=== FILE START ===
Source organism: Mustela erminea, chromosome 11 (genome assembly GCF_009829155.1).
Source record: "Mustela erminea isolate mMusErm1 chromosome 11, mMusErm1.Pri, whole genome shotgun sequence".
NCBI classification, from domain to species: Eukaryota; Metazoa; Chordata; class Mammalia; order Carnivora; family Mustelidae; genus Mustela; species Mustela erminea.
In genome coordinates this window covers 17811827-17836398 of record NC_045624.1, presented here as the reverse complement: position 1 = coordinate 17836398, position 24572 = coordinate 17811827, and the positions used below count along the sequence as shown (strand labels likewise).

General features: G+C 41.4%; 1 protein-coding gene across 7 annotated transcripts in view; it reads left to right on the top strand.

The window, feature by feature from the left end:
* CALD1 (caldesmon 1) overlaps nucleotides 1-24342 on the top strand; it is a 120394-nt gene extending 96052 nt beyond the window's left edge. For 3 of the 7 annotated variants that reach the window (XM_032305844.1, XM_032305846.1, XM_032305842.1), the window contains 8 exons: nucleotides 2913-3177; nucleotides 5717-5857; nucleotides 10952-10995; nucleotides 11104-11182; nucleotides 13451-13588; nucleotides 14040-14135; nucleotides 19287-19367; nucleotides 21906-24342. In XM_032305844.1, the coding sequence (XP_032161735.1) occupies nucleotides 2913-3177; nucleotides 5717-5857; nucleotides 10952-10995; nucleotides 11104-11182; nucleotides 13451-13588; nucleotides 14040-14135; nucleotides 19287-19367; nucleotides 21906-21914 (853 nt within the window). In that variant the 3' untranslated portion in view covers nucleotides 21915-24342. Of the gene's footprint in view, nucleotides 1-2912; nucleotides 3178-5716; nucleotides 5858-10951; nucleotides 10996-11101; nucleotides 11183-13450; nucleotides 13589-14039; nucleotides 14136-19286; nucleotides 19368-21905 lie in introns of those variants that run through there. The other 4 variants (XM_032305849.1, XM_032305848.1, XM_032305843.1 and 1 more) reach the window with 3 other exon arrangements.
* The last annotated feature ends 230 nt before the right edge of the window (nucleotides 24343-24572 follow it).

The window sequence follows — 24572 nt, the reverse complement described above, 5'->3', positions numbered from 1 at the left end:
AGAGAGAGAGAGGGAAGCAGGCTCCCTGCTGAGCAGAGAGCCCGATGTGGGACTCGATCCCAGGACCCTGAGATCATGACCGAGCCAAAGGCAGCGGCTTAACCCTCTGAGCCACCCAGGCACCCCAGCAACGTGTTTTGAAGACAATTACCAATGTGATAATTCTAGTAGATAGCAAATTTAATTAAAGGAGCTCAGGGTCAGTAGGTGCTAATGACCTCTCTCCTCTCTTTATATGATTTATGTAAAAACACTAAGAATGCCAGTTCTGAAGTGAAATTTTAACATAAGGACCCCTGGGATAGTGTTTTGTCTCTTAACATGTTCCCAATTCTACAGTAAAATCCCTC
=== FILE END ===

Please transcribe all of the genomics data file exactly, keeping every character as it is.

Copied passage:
Source organism: Mustela erminea, chromosome 11 (genome assembly GCF_009829155.1).
Source record: "Mustela erminea isolate mMusErm1 chromosome 11, mMusErm1.Pri, whole genome shotgun sequence".
NCBI classification, from domain to species: Eukaryota; Metazoa; Chordata; class Mammalia; order Carnivora; family Mustelidae; genus Mustela; species Mustela erminea.
In genome coordinates this window covers 17811827-17836398 of record NC_045624.1, presented here as the reverse complement: position 1 = coordinate 17836398, position 24572 = coordinate 17811827, and the positions used below count along the sequence as shown (strand labels likewise).

General features: G+C 41.4%; 1 protein-coding gene across 7 annotated transcripts in view; it reads left to right on the top strand.

The window, feature by feature from the left end:
* CALD1 (caldesmon 1) overlaps nucleotides 1-24342 on the top strand; it is a 120394-nt gene extending 96052 nt beyond the window's left edge. For 3 of the 7 annotated variants that reach the window (XM_032305844.1, XM_032305846.1, XM_032305842.1), the window contains 8 exons: nucleotides 2913-3177; nucleotides 5717-5857; nucleotides 10952-10995; nucleotides 11104-11182; nucleotides 13451-13588; nucleotides 14040-14135; nucleotides 19287-19367; nucleotides 21906-24342. In XM_032305844.1, the coding sequence (XP_032161735.1) occupies nucleotides 2913-3177; nucleotides 5717-5857; nucleotides 10952-10995; nucleotides 11104-11182; nucleotides 13451-13588; nucleotides 14040-14135; nucleotides 19287-19367; nucleotides 21906-21914 (853 nt within the window). In that variant the 3' untranslated portion in view covers nucleotides 21915-24342. Of the gene's footprint in view, nucleotides 1-2912; nucleotides 3178-5716; nucleotides 5858-10951; nucleotides 10996-11101; nucleotides 11183-13450; nucleotides 13589-14039; nucleotides 14136-19286; nucleotides 19368-21905 lie in introns of those variants that run through there. The other 4 variants (XM_032305849.1, XM_032305848.1, XM_032305843.1 and 1 more) reach the window with 3 other exon arrangements.
* The last annotated feature ends 230 nt before the right edge of the window (nucleotides 24343-24572 follow it).

The window sequence follows — 24572 nt, the reverse complement described above, 5'->3', positions numbered from 1 at the left end:
AGAGAGAGAGAGGGAAGCAGGCTCCCTGCTGAGCAGAGAGCCCGATGTGGGACTCGATCCCAGGACCCTGAGATCATGACCGAGCCAAAGGCAGCGGCTTAACCCTCTGAGCCACCCAGGCACCCCAGCAACGTGTTTTGAAGACAATTACCAATGTGATAATTCTAGTAGATAGCAAATTTAATTAAAGGAGCTCAGGGTCAGTAGGTGCTAATGACCTCTCTCCTCTCTTTATATGATTTATGTAAAAACACTAAGAATGCCAGTTCTGAAGTGAAATTTTAACATAAGGACCCCTGGGATAGTGTTTTGTCTCTTAACATGTTCCCAATTCTACAGTAAAATCCCTC